Summary: An abridgment and adaptation based upon "The Greatest Thin in the World" by Henry Drumond, 1851-1897, dealing with the centrality of love in the Christian life and ministry

“Love Came Down On Christmas” 1 Corinthians13:1-13 (an abridgment and adaptation based upon “The Greatest Thing in the World” by Henry Drummond, 1851-1897)

Last week we met briefly to hear and consider the challenge of “Reach, Renew, Rejoice”. During the video we learned that while 90% of our grandparent’s generation attended church only 60% attend today, and that in the next generation that number may be 40%, and in their children’s generation, perhaps only 10%. Why is that so?

Methodists do have the answer, if we, as a denomination, can only but rediscover our roots. We have the answer because John Wesley, following the teachings of the Apostle Paul, knew the answer and taught it to the first Methodists. Here is the answer: God is love, and we as Christians are called to perfection in love.

All of this may sound a bit glib today. Somehow we have lost the meaning and power of that gospel, for, many of the current gospels are addressed only to a part of man’s nature. They offer peace, not life; faith, not love; justification, not regeneration. And men slip back again and again from such religion because it never really held them.

We have become accustomed to the idea that the greatest thing in the religious world is faith. That great word has been the keynote of the Protestant faith for centuries ever since the time of Luther. It was not, however, the keynote for the founder of the Methodist movement who wrote: “Correct doctrine is but a tenth part of true Christianity.” If we have become accustomed to looking upon “faith” as the greatest thing in the world, well, then, we are wrong. In the 13th chapter of 1 Corinthians, Paul writes without a moment’s hesitation, “now abideth faith, hope and love, but the greatest of these is love.”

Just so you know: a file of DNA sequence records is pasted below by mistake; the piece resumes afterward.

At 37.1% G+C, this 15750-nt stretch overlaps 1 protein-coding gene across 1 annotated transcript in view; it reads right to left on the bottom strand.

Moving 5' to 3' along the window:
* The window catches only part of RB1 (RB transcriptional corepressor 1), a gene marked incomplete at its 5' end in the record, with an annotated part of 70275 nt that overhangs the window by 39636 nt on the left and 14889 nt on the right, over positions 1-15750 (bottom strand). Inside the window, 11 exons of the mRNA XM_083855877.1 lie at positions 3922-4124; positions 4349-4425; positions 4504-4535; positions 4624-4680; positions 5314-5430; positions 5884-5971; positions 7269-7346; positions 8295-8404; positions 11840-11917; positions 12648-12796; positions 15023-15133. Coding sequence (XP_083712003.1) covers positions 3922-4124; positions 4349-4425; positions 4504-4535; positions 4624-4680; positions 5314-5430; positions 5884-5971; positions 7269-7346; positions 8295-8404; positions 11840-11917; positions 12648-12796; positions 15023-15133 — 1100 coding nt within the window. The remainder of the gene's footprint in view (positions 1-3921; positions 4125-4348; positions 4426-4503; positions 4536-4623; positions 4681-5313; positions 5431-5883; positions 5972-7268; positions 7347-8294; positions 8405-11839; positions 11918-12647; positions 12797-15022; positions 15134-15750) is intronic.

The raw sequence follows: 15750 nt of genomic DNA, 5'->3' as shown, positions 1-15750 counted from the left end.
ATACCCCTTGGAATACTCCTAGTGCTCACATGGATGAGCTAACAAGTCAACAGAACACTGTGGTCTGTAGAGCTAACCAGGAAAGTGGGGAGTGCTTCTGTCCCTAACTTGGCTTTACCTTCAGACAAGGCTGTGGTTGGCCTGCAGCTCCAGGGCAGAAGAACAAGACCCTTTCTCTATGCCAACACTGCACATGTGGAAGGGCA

There is a great deal in the world that is delightful, beautiful, and important, but it will not last. The only truly enduring things, according to Paul, are these: “faith, hope, and love.” But the chief among these things is love.

Some think the time may come when two of these three enduring things will also pass away—faith into sight, and, hope into fruition. Paul does not say so. But what is certain is that love must last because, as John points out, God, the Eternal God, is love. That being the case, love is superior even to faith. That is the gospel as preached by John Wesley. That is the gospel preached by our Lord Jesus Christ. And we must re-discover it if our churches are to become meaningful and enduring for future generations.

If a person loves others, such a person would never think of telling others not to steal or bear false witness against his neighbor because how could a person steal from those he loved! It would be superfluous to beg him not to bear false witness against his neighbor. If he loved him, it would be the last thing he would do. And if a person loves others, we would never dream of urging him to not covet what his neighbors have. He would rather they possessed it than himself. In this way “love is the fulfilling of the entire law.”

The Apostle Paul contrasts love with other things that people think much of. He contrasts love with eloquence, writing “If I speak with the tongues of men and of angels, and have not love, I am become sounding brass, or a tinkling cymbal.” He contrasts love with prophecy, mysteries and faith. Love is greater than faith, because the end is greater than the means. The purpose of faith is to connect the soul with God. But the object of connecting man with God is that we might become perfected in love, even as God is love. Love, therefore, is obviously greater than faith. “If I have all faith, so as to remove mountains, but have not love, I am nothing” writes Paul.

Someone once said, “The greatest thing a person can do for his Heavenly Father is to be kind to some of His other children”, but, this does not just mean that we ought to excel in charity. For, as Paul has written, “though I bestow all my goods to feed the poor… but have not love, it profits me nothing.” Love is greater than charity because charity is only a part of love, one of the innumerable avenues of love. The spectrum of love has many ingredients, including, as Paul points out: Patience, Kindness, Generosity, Humility, Courtesy, Unselfishness, Good temper, Guilelessness and Sincerity.

We say that “love came down at Christmas” referring to our Lord. We say also that he who has seen Jesus has seen the Father. That is why we say love came down at Christmas. It is because God is love, and that love came down in Jesus at Christmas.

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